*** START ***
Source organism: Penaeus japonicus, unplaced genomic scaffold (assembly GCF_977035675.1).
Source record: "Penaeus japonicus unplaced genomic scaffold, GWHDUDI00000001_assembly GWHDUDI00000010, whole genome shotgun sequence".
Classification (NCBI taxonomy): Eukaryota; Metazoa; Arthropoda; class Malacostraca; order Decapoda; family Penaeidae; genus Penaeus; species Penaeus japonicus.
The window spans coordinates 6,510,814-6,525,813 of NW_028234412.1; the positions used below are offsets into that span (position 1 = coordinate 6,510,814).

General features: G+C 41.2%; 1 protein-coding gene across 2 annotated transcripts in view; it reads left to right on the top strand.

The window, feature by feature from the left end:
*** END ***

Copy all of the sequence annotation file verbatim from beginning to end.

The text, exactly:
Source organism: Penaeus japonicus, unplaced genomic scaffold (assembly GCF_977035675.1).
Source record: "Penaeus japonicus unplaced genomic scaffold, GWHDUDI00000001_assembly GWHDUDI00000010, whole genome shotgun sequence".
Classification (NCBI taxonomy): Eukaryota; Metazoa; Arthropoda; class Malacostraca; order Decapoda; family Penaeidae; genus Penaeus; species Penaeus japonicus.
The window spans coordinates 6,510,814-6,525,813 of NW_028234412.1; the positions used below are offsets into that span (position 1 = coordinate 6,510,814).

General features: G+C 41.2%; 1 protein-coding gene across 2 annotated transcripts in view; it reads left to right on the top strand.

The window, feature by feature from the left end: